Emotion Classification Paradigm
The task followed a 3×2 design, with the within-subject factors of emotional expression (angry, fearful, and happy) and initial fixation (eyes, mouth), and allowed the investigation of reflexive gaze behavior in response to direct eye contact or initial fixation on the mouth (10, 13). In each of three experimental sessions, participants had to classify 72 briefly presented faces, unambiguously depicting angry, fearful, or happy expressions (12 male and 12 female faces for each expression in a randomized sequence; see also the online data supplement), by pressing a corresponding key as quickly and accurately as possible. One-half of the faces within each emotional expression were unpredictably shifted downward or upward to investigate the effect of initial fixation. Each trial started with a fixation cross (2 seconds) followed by the presentation of a face with the eyes or the mouth appearing at the location of the formerly presented fixation cross (150 ms), a blank screen (1,850 ms), and another fixation cross (2–9 seconds).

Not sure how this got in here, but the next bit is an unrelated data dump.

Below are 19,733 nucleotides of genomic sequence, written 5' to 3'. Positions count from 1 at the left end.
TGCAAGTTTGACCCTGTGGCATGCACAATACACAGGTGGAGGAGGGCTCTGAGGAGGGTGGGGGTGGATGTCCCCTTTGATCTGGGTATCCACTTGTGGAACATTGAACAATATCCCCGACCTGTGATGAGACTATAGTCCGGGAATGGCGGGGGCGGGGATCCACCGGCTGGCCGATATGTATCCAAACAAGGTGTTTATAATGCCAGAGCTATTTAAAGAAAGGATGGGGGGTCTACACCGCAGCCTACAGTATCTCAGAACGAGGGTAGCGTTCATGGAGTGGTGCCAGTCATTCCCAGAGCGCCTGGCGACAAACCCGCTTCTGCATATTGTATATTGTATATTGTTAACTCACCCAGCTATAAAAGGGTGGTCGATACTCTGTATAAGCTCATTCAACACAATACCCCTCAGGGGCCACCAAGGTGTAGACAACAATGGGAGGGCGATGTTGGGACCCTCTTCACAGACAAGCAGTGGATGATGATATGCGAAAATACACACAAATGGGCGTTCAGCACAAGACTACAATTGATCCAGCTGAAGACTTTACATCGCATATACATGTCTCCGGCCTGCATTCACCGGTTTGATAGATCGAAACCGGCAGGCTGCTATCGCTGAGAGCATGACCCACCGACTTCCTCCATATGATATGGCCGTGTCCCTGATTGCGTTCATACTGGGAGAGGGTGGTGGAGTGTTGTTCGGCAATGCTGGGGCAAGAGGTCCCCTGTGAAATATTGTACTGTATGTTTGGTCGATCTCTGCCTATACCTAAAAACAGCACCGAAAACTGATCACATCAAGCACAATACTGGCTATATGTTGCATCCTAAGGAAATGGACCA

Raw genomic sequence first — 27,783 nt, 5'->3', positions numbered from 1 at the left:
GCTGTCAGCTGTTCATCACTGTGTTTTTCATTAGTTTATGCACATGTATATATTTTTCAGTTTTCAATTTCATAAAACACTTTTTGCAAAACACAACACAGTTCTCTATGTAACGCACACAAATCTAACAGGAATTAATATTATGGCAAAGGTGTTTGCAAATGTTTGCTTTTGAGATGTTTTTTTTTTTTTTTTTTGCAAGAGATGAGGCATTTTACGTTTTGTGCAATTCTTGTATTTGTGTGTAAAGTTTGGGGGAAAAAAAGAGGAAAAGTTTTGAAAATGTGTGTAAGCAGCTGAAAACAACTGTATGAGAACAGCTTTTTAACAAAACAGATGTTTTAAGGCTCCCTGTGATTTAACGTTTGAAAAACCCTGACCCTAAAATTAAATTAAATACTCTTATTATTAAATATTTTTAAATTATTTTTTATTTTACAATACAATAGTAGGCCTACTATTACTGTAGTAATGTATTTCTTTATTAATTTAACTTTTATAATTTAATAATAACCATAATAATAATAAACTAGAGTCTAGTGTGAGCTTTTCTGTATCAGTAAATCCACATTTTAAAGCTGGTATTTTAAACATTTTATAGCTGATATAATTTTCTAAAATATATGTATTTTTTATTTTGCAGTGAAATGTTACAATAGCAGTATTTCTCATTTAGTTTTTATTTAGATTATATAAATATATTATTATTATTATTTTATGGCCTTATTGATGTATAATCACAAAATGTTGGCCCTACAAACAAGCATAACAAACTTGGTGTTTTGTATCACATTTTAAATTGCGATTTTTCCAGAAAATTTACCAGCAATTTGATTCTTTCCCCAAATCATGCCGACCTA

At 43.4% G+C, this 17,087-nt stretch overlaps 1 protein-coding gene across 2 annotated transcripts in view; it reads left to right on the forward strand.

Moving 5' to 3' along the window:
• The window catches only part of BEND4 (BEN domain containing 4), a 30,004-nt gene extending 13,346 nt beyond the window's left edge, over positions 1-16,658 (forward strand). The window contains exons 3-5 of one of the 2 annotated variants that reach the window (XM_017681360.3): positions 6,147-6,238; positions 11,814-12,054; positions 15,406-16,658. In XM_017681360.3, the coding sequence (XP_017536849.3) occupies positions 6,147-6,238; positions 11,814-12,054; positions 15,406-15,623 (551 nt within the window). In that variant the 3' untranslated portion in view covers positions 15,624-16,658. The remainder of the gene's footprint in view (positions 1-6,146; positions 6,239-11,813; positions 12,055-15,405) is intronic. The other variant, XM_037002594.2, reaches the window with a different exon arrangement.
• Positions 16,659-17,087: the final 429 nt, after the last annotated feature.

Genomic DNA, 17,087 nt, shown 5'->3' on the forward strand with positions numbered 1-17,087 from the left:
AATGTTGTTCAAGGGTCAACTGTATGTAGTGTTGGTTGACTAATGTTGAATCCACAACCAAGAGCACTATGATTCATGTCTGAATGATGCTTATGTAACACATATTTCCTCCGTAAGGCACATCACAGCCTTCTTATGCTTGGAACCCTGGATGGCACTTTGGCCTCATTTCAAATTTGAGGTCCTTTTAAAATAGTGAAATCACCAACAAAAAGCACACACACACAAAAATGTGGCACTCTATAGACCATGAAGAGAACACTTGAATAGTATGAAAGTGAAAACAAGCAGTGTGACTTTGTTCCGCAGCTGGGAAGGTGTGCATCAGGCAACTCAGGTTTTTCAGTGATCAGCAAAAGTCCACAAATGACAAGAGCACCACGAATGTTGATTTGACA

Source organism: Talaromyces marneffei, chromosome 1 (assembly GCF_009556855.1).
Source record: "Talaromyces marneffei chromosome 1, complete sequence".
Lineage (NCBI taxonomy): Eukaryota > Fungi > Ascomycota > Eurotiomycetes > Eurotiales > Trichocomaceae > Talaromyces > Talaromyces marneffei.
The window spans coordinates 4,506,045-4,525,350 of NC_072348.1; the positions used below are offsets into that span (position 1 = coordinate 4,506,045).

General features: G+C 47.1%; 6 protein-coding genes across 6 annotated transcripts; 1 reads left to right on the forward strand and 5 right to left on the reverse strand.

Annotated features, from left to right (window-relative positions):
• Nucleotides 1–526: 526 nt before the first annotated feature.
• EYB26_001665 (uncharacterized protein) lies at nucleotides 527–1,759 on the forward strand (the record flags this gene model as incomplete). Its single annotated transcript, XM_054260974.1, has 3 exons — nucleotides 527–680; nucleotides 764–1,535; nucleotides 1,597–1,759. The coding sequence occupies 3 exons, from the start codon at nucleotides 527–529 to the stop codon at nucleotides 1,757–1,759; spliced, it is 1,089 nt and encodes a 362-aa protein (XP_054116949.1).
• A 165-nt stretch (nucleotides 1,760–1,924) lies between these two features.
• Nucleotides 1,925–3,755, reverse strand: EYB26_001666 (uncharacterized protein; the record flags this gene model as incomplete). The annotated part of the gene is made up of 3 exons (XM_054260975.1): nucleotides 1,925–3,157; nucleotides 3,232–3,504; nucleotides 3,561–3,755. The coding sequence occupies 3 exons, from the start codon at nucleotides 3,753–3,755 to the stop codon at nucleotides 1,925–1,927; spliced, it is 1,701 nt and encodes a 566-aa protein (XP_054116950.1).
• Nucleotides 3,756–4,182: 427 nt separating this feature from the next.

Blood-oxygen-level-dependent functional images and behavioral data were acquired throughout the experiment. Faces were presented using Presentation software, version 14.2 (Neurobehavioral Systems, Albany, Calif.), through video projection and a special mirror mounted to the head coil. Gazing behavior was measured with a 60-Hz MRI-compatible eye-tracking camera (MRC Systems, Heidelberg, Germany) mounted laterally underneath the participant’s right eye.
Functional imaging was performed on a Tim Trio 3-T whole-body MR scanner (Siemens Medical Solutions, Erlangen, Germany) equipped with a 32-channel head coil. Thirty-five transverse slices (slice thickness, 2 mm; no gap) were acquired in each volume covering the temporal lobe and occipital and orbitofrontal cortex to achieve high anatomical resolution of amygdala subregions, which may be differentially modulated by oxytocin (13). A T2*-sensitive gradient echo-planar imaging sequence was used (TR=2,260 ms; TE=30 ms; flip angle=80°; field of view=208×208 mm; in-plane resolution=2×2 mm). Additionally, isotropic high-resolution (1×1×1 mm3) structural images were recorded using a T1-weighted coronal-oriented magnetization-prepared rapid gradient echo sequence.